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Tables are turning on UCI

06 November 2012

Photo (c) eugene/Flickr
Photo (c) eugene/Flickr 

After the Lance Armstrong revelations, the UCI’s reputation has suffered severely and to add insult to injury, the cycling body received two lawsuits this weekend.

The UCI top has not been reluctant in taking legal actions against critics but now it seems as if the tables might have turned as the cycling union received two lawsuits this weekend.

Less than one week after the lawsuit launched against Paul Kimmage by the UCI for defamation was suspended, the journalist and former professional cyclist fired back and has now taken the role of accuser and has filed a lawsuit against the UCI president Pat McQuaid his predecessor Hein Verbruggen.

According to the press release, Kimmage has sent a “criminal complaint and denunciation against Hein Verbruggen, Pat McQuaid and unknown persons against whom Paul Kimmage requests the opening of a criminal investigation for slander/defamation, denigration and for strong suspicions of fraud.”

The press release further states that Kimmage has initiated the proceedings in honour of the whistle-blowers, who have been “dismissed as ‘liars’, ‘cowards,’ or ‘scumbags’ by Hein Verbruggen and/or Pat McQuaid.”

The Irishman had a pending lawsuit against him by the UCI for publishing assertions that the UCI was complicit in covering up Lance Armstrong’s doping.

At a UCI Management board meeting discussing how to move on after the USADA report, the UCI decided to suspend the Kimmage case while an independent investigation is going on.

“We note that Paul Kimmage has launched legal action against the UCI president Pat McQuaid and his predecessor Hein Verbruggen,” UCI communications director Enrico Carpani writes in an email to VeloNews.com.

“Pat McQuaid and Hein Verbruggen will, of course, fully cooperate with the judicial authorities should they decide to start an investigation and they are completely confident it will establish that Paul Kimmage’s complaint is without merit.”

The ‘Kimmage Defence Fund’
A ‘Kimmage Defence Fund’ was set up by cycling websites nyvelocity.com and cyclismas.com on September 20, to pay for the legal costs of Kimmage's defence against the UCI. The fund has reached more than USD 90.000 through donations from various sources.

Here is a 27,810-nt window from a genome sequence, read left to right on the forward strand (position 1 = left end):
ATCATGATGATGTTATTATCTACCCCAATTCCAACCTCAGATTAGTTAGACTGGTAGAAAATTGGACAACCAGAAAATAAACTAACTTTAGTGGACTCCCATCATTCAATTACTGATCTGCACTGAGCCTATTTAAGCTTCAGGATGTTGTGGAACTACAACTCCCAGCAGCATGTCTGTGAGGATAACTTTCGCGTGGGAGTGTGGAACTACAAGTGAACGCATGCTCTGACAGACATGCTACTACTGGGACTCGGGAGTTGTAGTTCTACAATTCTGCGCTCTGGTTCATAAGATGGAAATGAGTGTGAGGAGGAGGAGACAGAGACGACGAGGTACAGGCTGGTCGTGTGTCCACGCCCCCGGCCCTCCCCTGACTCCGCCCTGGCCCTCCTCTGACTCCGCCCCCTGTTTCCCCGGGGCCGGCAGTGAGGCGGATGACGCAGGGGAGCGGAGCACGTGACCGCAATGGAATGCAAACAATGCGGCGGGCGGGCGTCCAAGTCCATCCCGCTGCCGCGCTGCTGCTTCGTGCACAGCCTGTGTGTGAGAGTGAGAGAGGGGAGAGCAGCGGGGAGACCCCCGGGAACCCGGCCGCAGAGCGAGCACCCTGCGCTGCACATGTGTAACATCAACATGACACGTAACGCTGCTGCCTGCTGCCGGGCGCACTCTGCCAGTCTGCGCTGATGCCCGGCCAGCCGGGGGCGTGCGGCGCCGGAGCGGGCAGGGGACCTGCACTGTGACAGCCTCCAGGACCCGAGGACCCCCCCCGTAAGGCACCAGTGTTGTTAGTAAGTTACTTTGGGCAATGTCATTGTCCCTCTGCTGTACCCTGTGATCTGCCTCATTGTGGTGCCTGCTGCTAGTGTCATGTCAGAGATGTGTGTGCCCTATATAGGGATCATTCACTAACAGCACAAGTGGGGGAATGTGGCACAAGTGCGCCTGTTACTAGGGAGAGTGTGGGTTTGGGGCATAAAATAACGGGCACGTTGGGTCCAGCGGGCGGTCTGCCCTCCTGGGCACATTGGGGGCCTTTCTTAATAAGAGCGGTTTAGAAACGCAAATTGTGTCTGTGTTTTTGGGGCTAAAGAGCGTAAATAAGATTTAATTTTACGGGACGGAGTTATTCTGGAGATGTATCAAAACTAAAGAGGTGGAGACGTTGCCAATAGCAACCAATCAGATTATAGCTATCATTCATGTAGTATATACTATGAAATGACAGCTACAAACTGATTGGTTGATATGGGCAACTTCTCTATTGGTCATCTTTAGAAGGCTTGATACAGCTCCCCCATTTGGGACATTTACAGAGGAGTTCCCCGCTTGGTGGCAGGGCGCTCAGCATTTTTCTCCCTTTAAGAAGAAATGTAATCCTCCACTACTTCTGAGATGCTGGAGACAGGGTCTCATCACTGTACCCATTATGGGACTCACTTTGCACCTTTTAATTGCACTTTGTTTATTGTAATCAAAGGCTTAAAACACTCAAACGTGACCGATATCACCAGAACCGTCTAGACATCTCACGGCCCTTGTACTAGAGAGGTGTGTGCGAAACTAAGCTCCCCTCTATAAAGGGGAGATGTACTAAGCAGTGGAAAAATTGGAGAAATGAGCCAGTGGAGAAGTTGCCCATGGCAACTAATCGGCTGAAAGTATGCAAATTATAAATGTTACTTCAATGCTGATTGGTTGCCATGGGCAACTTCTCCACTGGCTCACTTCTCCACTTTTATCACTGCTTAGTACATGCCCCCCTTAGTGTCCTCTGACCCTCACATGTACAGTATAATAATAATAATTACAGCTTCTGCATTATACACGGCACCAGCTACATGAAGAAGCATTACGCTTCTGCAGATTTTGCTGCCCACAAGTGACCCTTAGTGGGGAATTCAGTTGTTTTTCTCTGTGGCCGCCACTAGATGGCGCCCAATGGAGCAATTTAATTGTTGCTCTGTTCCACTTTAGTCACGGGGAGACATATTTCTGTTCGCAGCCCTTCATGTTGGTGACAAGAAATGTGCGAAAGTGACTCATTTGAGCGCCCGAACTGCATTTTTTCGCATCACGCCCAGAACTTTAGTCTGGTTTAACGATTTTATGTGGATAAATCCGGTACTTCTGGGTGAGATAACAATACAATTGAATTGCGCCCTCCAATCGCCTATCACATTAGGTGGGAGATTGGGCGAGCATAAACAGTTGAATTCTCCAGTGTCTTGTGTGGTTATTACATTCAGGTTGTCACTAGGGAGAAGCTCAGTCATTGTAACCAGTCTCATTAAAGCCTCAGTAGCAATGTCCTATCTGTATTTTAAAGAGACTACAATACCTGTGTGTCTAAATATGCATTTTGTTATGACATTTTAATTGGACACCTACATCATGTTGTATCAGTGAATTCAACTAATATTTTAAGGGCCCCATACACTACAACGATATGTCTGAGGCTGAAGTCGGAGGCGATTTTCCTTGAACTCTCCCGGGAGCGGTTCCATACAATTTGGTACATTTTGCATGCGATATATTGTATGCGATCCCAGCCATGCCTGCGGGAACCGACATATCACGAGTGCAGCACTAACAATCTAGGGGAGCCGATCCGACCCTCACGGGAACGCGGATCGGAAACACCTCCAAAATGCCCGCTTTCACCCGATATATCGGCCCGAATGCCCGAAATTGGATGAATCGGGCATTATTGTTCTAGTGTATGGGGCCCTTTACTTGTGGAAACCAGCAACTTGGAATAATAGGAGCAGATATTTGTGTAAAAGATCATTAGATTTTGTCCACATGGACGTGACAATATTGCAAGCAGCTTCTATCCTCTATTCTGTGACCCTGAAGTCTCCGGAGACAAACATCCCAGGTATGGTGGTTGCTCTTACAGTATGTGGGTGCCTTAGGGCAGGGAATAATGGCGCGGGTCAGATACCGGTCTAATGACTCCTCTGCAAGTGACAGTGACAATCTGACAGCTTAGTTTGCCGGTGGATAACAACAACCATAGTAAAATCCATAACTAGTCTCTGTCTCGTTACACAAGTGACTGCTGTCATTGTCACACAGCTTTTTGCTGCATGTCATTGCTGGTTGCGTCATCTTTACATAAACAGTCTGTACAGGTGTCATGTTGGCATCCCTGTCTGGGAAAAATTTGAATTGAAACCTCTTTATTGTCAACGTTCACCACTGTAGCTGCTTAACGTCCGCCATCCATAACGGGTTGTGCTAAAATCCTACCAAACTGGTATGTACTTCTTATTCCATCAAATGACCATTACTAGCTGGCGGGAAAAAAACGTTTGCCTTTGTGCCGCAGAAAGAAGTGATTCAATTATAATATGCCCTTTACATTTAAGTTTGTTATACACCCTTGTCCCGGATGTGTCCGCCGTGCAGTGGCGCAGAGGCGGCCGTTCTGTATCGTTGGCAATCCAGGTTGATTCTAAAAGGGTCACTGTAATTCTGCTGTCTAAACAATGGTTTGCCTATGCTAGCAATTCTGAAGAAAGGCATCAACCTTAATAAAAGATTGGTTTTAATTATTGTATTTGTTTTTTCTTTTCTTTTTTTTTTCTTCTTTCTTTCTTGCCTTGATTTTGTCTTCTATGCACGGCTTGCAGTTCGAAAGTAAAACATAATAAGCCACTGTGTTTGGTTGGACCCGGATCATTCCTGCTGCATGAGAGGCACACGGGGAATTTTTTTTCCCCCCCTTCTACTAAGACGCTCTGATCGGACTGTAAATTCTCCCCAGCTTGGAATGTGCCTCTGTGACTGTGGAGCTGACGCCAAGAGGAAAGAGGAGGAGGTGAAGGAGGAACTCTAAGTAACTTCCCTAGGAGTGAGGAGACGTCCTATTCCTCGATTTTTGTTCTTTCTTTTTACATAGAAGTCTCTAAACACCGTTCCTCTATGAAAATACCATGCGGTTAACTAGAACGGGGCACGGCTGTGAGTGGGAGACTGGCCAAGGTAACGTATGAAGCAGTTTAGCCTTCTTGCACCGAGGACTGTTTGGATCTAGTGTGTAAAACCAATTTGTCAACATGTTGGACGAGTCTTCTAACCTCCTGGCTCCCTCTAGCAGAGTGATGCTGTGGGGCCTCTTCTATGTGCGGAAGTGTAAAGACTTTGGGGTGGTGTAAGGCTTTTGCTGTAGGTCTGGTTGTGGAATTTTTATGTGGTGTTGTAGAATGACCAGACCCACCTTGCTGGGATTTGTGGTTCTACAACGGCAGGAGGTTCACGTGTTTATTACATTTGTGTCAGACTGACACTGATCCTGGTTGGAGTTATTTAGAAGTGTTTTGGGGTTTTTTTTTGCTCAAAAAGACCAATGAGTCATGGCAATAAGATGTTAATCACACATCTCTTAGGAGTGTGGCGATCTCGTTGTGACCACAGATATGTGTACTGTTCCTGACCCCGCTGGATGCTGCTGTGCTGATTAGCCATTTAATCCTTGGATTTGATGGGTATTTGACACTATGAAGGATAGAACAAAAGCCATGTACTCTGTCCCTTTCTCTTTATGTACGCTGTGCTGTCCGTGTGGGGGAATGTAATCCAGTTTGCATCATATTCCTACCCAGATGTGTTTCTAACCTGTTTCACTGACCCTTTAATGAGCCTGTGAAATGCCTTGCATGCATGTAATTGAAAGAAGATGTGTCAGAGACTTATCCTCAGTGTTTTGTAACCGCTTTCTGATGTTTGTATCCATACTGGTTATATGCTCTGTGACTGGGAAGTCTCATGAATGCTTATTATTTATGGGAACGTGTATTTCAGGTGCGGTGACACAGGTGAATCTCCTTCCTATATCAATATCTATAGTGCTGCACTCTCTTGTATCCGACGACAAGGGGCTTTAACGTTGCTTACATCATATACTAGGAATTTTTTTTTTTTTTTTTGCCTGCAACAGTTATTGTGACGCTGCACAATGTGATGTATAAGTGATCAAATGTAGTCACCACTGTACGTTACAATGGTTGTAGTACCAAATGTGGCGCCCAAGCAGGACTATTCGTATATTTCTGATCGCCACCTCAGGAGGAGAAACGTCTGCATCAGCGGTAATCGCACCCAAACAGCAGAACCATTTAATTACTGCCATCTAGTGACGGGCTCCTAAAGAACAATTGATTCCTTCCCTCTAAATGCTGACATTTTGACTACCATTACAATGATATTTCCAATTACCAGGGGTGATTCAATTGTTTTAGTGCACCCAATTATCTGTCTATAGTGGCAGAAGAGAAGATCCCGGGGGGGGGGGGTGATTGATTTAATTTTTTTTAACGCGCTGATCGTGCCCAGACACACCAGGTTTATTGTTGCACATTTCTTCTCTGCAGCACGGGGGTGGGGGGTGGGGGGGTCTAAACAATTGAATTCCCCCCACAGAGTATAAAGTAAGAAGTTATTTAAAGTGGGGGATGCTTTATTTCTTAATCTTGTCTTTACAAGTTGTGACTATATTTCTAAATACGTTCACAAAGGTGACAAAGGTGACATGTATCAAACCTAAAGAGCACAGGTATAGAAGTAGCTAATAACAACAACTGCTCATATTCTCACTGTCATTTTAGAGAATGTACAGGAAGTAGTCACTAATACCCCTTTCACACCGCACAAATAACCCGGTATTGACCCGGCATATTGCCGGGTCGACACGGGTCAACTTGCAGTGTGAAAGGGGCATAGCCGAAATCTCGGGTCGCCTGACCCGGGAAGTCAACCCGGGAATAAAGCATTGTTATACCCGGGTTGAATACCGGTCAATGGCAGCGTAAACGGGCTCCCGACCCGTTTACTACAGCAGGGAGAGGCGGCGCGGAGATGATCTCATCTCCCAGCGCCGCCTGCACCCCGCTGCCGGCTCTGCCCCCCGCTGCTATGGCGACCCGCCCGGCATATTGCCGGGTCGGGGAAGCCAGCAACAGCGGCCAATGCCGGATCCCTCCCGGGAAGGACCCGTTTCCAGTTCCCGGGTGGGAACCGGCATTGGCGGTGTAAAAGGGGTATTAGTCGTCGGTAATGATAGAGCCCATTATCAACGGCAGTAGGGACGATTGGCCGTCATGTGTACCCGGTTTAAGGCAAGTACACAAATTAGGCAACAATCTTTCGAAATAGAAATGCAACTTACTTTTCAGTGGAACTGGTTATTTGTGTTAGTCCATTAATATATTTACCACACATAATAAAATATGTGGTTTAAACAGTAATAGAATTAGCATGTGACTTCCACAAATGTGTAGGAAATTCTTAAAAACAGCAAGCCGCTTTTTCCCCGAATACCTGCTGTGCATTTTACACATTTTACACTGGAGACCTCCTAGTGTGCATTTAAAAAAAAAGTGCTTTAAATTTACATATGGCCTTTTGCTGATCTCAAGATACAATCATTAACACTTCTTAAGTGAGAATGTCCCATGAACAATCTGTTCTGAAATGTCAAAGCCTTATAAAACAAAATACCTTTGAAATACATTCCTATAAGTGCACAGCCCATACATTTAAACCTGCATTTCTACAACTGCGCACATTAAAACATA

“When sports bodies deliberately choose to take legal action against an individual journalist, rather than pursuing their publishers, it smacks of vindictiveness,” Steven Downes, secretary of the Sports Journalists Association, said according to an article on the fund.

When asked what will happen to the fund money now that his situation has changed from defence to attack, Kimmage's answer was:

“At the moment I haven’t touched a cent of it, although I have spent some money myself on this. Those who have donated will be given the choice whether they want to continue to donate to it to what is now an offence fund or whether they want to withdraw the money. It is totally up to them what they want to do with it,” writes velonation.com.

Sponsor sues for loss of brand value
Kimmage is not the only one suing the UCI. This weekend Australian sports wear manufacturer, Skins, served a demand on the UCI seeking damages of USD 2 million as a consequence of the alleged mismanagement by UCI in the scandal.

According to a statement from Skins' chairman, Jaimie Fuller, the company feels betrayed after going into cycling believing that the sport had been ‘fundamentally reformed’.

“Consequently, it is now clear that Skins’ financial and emotional investment into cycling has been damaged and our legitimate commercial expectations have been betrayed. If the public no longer have confidence that cycling is ‘clean’ they may question those who support its existence,” the statement reads.

The official letter of demand blames both Verbrüggen and McQuaid for the loss of confidence.

“It has also been proven that the way the UCI, Henricus Verbruggen respectively Patrick McQuaid have organised the fight against doping, have communicated in that field and have then dealt with the case of Lance Armstrong is the main cause for the total loss of confidence in professional cycling by the public, which harms SKINS, as well as any other sponsor or supplier,” the letter states, estimating Skins' loss to be USD 2 million.

Other sponsors have also reacted though no as radical as Skins. Rabobank has withdrawn as a sponsor for the team of the same name after 17 years as a cycling sponsor. So far 10 of Lance Armstrong’s sponsors have chosen to end their cooperation with him after the revelations have come to a day.

 
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